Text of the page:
Semi-Retirement of Christopher Burge (plus museum-related news from Christie&#146s sale) CORRECTED

Christopher Burge, Christie's honorary chairman, as seen in the webcast of last night's auctionIt seems that Christie's won't have the services of last night's triumphant veteran auctioneer, Christopher Burge, at next fall's big evening sales of Impressionist/modern and contemporary art. In response to my request for further clarification about what Burge last night had called his "last outing," Christie's head of public relations, Toby Usnik, told me that the salesroom maestro "has not scheduled another auction for this year but we are certain … [Read more...]

Christie’s Manic Night: Rockefeller Rothko Supplanted by Pincus Rothko as Record-Holder

New Champion: Rothko, "Orange, Red, Yellow," 1961, $86.88 million, sold at Christie's Photo by Lee Rosenbaum, taken at the presale exhibition Forget about the Rockefeller Rothko. Now it's the Pincus Rothko (from the estate of collector David Pincus, the late Philadelphia menswear mogul) that holds the auction record not only for a Rothko but also for any work of contemporary art, at an astonishing $86.88 million. To my eyes, more than David Rockefeller's pretty pink, yellow and white confection, this pulsating red picture was everything … [Read more...]

Perils of Prada: Met&#146s Accident-Prone House-of-Mirrors Installation

Miuccia Prada (in yellow cap) chats with Metropolitan Museum director Tom Campbell (left), while the model for the title character of "The Devil Wears Prada," Vogue editor-in-chief Anna Wintour (wearing Prada, of course), looks on (at right), at today's press preview"My salvation was stumbling into fashion," says fashion designer Elsa Schiaparelli, resurrected from the grave (in the guise of actress Judy Davis) in the introductory gallery of the Metropolitan Museum's Schiaparelli and Prada: Impossible Conversations (May 10-Aug. 19). You too may … [Read more...]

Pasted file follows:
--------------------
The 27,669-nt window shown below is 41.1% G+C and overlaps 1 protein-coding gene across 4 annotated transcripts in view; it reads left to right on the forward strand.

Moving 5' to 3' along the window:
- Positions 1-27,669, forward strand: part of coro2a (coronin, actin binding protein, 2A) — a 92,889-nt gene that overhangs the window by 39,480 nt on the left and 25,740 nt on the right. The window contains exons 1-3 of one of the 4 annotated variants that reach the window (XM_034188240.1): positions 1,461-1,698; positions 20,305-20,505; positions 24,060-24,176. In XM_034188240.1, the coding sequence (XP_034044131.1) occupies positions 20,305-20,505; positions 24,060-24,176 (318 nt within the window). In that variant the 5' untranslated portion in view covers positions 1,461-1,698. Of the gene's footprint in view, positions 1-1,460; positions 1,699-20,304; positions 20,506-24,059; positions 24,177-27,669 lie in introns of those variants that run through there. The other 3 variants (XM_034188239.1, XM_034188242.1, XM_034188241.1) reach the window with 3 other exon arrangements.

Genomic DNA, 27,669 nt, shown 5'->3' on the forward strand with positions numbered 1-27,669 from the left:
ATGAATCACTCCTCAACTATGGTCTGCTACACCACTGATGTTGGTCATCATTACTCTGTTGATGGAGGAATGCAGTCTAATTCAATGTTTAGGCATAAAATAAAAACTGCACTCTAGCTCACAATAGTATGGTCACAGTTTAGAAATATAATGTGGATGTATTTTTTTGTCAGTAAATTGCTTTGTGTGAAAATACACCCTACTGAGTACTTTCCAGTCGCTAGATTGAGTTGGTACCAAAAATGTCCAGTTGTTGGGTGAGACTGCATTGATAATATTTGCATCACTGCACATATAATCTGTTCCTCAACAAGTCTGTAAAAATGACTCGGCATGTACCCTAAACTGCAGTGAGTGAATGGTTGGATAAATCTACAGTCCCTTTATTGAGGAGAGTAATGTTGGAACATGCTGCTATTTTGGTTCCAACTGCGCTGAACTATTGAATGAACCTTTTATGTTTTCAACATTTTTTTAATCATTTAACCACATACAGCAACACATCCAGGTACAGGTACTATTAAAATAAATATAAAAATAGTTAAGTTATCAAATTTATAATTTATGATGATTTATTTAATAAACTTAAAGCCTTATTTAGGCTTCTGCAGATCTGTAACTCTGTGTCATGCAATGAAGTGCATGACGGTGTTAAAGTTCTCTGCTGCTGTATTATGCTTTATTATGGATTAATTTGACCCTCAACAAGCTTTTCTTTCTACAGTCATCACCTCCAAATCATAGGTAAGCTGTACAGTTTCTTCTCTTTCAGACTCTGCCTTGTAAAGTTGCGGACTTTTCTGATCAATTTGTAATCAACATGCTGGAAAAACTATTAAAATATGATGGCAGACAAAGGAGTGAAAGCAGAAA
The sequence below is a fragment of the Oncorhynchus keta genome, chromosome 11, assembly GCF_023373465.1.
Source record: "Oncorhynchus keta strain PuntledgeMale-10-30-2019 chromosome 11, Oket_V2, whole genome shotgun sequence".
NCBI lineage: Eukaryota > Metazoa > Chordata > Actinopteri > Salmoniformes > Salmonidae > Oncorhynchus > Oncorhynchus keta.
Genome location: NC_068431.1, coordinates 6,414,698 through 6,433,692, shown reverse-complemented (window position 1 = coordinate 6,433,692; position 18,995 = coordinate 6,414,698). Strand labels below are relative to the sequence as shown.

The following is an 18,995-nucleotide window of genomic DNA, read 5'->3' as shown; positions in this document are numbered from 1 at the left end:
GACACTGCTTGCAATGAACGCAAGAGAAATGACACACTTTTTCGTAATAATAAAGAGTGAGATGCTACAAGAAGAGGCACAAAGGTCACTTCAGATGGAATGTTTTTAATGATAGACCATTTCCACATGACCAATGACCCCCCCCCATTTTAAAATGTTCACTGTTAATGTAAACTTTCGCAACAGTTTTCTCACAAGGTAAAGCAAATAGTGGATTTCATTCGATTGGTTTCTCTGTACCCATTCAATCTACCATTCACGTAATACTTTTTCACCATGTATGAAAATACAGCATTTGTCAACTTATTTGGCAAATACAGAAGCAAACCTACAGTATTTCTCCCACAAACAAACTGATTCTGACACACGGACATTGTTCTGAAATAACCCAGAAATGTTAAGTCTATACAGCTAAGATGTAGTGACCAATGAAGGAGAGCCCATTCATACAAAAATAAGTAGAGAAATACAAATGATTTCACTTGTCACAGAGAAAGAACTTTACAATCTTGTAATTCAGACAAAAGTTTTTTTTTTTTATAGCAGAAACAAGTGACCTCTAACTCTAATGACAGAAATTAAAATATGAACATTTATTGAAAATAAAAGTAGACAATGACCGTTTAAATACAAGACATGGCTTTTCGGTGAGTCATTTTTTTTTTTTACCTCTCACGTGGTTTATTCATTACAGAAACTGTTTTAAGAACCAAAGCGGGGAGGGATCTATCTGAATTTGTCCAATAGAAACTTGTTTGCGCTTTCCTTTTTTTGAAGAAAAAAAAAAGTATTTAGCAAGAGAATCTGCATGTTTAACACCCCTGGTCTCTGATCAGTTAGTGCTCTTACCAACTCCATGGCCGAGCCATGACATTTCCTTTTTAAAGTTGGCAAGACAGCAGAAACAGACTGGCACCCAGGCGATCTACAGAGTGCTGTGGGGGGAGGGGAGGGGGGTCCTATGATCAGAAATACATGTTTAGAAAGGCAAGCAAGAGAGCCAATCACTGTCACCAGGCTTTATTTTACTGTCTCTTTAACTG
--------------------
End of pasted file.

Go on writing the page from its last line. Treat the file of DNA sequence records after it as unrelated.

My “Scream” Soundbite on Norwegian TV

You've seen me on Finnish TV (here and here). Now how about Norwegian TV? This clip, seen on an afternoon news program of Norway's TV2, was taken at Sotheby's on Apr. 27, at the press preview for the auction of Munch's "The Scream." My 16-seconds-of-fame (wherein I presciently predicted that "The Scream" would break the auction record for any work of art) begins at about 0.56:Now if only American TV interviewers found me as telegenic as Scandinavians apparently do! … [Read more...]

First Reviews of New Philly Barnes Are In: Philadelphia Inquirer, Vanity Fair

Inga Saffron, architecture critic, Philadelphia InquirerFirst reviews are always highly important. They are often very influential in setting the tone of the future conversation. And now the early reviews of the Barnes are in.The Philadelphia Inquirer was given an advance look and the finished facility, and flooded the zone with architecture writer Inga Saffron, cultural reporter Stephan Salisbury and art critic Edward Sozanski (here, here and here, respectively). As the newspaper of record for the Barnes Foundation's new home city, the … [Read more...]